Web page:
Crime Scene Investigator
Due to the rise in popularity of television shows such as CSI, competition for crime scene investigator jobs is at an all-time high. Related jobs offer detail-oriented and involved work for those seeking a hands-on work experience, and for those with science-related interests and backgrounds. CSIs are responsible for the location, retrieval, and preservation of evidence such as blood, hair, fingerprints, and DNA. They are highly trained in the process of analyzing this evidence, and are actively involved in investigating, working, and building criminal cases. According to PayScale, the median salary for a CSI in the United States is $43,860 per year, though the BLS’s estimate is much more promising: over $57,850 per year with growth through 2026 estimated at 17 percent growth, which is much faster than the national average.
U.S. Immigration and Customs Enforcement (ICE) Agents form the investigative branch of the Department of Homeland Security. Primarily, they are responsible for the enforcement of our nation’s immigration and customs laws. Agents operate nationally and internationally, and,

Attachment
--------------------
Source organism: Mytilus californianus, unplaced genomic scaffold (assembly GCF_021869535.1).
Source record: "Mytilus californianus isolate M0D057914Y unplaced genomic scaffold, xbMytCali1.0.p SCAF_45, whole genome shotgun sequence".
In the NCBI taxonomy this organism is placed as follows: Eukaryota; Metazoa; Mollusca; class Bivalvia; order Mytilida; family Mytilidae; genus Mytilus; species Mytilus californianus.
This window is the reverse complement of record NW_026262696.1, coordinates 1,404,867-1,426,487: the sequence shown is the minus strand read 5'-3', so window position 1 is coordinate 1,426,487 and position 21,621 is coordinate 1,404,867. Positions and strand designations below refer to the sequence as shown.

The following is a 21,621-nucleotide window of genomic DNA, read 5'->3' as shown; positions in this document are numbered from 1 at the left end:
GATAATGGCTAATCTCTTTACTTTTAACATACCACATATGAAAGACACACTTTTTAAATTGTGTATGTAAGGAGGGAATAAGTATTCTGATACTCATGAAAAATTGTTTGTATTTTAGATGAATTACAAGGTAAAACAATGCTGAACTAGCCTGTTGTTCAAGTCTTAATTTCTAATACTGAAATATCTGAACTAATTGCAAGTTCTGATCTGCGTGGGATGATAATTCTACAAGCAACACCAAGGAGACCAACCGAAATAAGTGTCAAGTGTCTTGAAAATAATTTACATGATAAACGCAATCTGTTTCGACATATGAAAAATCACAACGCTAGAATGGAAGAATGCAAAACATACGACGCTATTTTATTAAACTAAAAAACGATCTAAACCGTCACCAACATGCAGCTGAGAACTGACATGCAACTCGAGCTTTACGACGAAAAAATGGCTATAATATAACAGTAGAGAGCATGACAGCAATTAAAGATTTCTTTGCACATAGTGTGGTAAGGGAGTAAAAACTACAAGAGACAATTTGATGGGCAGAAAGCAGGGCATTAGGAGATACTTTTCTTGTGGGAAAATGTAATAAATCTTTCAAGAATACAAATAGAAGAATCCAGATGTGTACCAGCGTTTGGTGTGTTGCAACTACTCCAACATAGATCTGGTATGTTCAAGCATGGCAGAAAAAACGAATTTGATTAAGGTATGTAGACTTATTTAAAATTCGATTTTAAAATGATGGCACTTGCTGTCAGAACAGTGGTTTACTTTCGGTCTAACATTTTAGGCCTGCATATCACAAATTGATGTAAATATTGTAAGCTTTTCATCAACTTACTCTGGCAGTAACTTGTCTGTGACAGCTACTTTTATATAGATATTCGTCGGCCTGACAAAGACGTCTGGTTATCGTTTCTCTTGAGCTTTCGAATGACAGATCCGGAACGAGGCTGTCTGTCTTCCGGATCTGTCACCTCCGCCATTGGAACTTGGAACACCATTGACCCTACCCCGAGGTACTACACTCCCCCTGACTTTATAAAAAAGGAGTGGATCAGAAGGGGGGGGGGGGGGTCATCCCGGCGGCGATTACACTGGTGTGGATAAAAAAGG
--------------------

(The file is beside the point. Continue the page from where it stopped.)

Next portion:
according to ice.gov “ICE’S mission is to protect America from the cross-border crime and illegal immigration that threaten national security and public safety. This mission is executed through the enforcement of more than 400 federal statutes and focuses on smart immigration enforcement, preventing terrorism and combating the illegal movement of people and goods.” As Federal Employees, ICE Agents, upon hiring, earn G-7 to G-9 level pay, or $35,854 to $57,015 annually.
Secret Service/Special Agent
While the protective roles of Secret Service and Special Agents are well-documented, these agents are additionally responsible for the investigation of a variety of complex crimes. According to chron.com, Secret Service and Special Agents, as federal employees, work on the established government General Pay Schedule. Salary is established by this schedule, and Secret Service Agents are primarily hired at the G-7 to G-9 level, with a starting salary estimated between $35,854 to $57,015 per year. According to PayScale, Special Agents earn an estimated $81,292 per year, and these positions almost exclusively require a bachelor’s degree for consideration.
Federal Air Marshall
In response to the September 11th attacks, the Federal Air Marshal program was rapidly expanded. Today, Federal Air Marshals operate as employees of the Transportation Security Administration (TSA). The TSA oversees our “nation’s transportation systems to ensure freedom of movement for people and commerce.” Federal Air Marshals are the eyes and ears in the sky, watching over passengers, cargo, and crew. They provide a necessary and unique form of aviation security on commercial flights. Simply Hired estimates an annual salary for Federal Air Marshals based in Washington, DC at $58,926, although compensation will depend on experience as well as location. For more, the TSA offers this engaging, inside look at the position.